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Political scientist on the federal elections: “The citizens don’t want big changes” | free press

A new Bundestag is elected at the end of September. Three parties stand with one candidate for chancellor. In uncertain times, people expect orientation, says Hans Vorländer. But none of the three candidates for chancellor succeeds in getting this across. Bernhard Walker spoke to the political scientist at the TU Dresden.

A new Bundestag is elected at the end of September. Three parties stand with one candidate for chancellor. In uncertain times, people expect orientation, says Hans Vorländer. But none of the three candidates for chancellor succeeds in getting this across. Bernhard Walker spoke to the political scientist at the TU Dresden.

Free Press: Polls show that most citizens are skeptical of all three candidates. How do you explain that?

Hans Vorländer: With Mr Laschet and Mrs Baerbock, the unfortunate behavior certainly plays a role – whether it be the laughter of Laschet during a visit to the flood plain or the late reported extra income, the inaccurate information in the curriculum vitae and the dirty work in The Book of Mrs. Baerbock. The crash is especially noticeable with Mrs. Baerbock.

And Olaf Scholz?

Many believe Scholz is undoubtedly fit for chancellorship; the weakness of others could become his strength. But he has an SPD behind him, which barely scores and is politically much more left-wing than his candidate on many points. That’s a credibility problem.

Would Markus Söder have been the better choice for the Union and Robert Habeck for the Greens?

One cannot necessarily draw that conclusion. The moment they became candidates, they would also be viewed critically by the public and the media. Habeck is often referred to as a “philosopher”, but not as a creator. Söder, on the other hand, is seen as a decision maker, but that is also staging. Söder likes to bark, but does not bite. This is also apparent from his dealings with his coalition partner Hubert Aiwanger of the Free Voters. The Bavarian Economy Minister’s non-vaccination is now even irritating the Bavarian economy.

Does the skepticism of the candidates also depend on the fact that after 16 years of Merkel there is a kind of vacuum?

A chancellorship of 16 years stands for itself. And it cannot be the yardstick against which successor candidates are measured, because no one can instill the confidence that Mrs Merkel gained only as Chancellor. I see less vacuum and more uncertainty.

What’s in it?

My position is that citizens do not want major changes because we live in times of great uncertainty. On the one hand, orientation and clear action are expected, on the other, citizens are again skeptical about major future programs. Not an easy situation for the candidates, who prefer to remain silent in order not to be vulnerable.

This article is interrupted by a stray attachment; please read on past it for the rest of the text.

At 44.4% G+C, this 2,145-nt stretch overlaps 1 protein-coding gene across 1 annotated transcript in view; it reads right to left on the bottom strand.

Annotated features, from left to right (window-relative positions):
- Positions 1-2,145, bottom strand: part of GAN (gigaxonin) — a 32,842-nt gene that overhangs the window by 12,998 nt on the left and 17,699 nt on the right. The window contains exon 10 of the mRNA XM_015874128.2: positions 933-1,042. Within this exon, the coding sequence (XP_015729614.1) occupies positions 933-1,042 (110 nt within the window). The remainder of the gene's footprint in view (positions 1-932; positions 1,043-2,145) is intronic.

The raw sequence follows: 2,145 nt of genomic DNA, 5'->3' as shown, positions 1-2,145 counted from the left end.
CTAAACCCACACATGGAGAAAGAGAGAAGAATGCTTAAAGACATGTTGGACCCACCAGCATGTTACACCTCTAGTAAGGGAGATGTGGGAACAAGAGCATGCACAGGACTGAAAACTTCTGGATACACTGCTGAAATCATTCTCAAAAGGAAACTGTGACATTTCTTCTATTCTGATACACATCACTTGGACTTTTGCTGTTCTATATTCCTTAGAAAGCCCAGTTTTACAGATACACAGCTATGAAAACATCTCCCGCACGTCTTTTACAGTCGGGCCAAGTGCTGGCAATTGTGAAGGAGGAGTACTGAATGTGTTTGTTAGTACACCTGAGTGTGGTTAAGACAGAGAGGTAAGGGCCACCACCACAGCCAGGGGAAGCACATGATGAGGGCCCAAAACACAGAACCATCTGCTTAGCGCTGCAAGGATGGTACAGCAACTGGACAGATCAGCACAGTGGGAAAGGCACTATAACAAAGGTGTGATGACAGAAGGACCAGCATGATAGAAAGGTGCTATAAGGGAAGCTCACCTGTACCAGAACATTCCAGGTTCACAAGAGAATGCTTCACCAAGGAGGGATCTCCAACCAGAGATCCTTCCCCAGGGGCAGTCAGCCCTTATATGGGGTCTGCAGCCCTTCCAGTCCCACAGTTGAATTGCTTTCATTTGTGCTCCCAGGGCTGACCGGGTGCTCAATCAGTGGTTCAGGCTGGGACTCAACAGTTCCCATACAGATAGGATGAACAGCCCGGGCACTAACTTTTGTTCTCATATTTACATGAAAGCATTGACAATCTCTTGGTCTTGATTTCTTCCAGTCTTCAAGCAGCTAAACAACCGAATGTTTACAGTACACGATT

In the United States and France, presidential elections are all about people. That wasn’t so outspoken in the federal election because we don’t have a presidential constitution. If the three applicants have reservations: does that make the parties’ agendas more important?

There used to be the three big “Ps”, namely party, program and person. This is no longer the case, the person becomes more important in the voting decision. If the candidates fail to convince, the disillusionment we now see in the election campaign arises. But I don’t see the old three “P” coming back. Programs tend to work internally, in the batches. And the bond with the parties among the population is diminishing.

Has the party system changed? Is this a problem? Or just the passage of time?

Yes, it has changed, it is a problem and it has to do with the changing society. The party system has become more differentiated; there are more parties in parliaments. And it has made it more difficult to form governments. And the protest solidifies on the fringes of the party system. This is where a progressive alienation process becomes noticeable. But the classic party system in our country is not yet as eroded as, for example, in Italy or France. But the old milieus are beginning to disintegrate and individualization does the rest. This means that the parties have lost their old strength and cannot regain it. But you must still try to activate the political will of all citizens – in such a way that they are indistinguishable from each other. That is extremely difficult and yet essential for a living democracy

To the Bundestag election special of the “Free Press”

Hans Vorlander

The director of the Center for Constitutional and Democracy Research at the TU Dresden studied political science and law, philosophy and German in Bonn and Geneva. Between 2001 and 2005, the 66-year-old chaired the scientific advisory board of the Federal Agency for Civic Education. (walk / ali)

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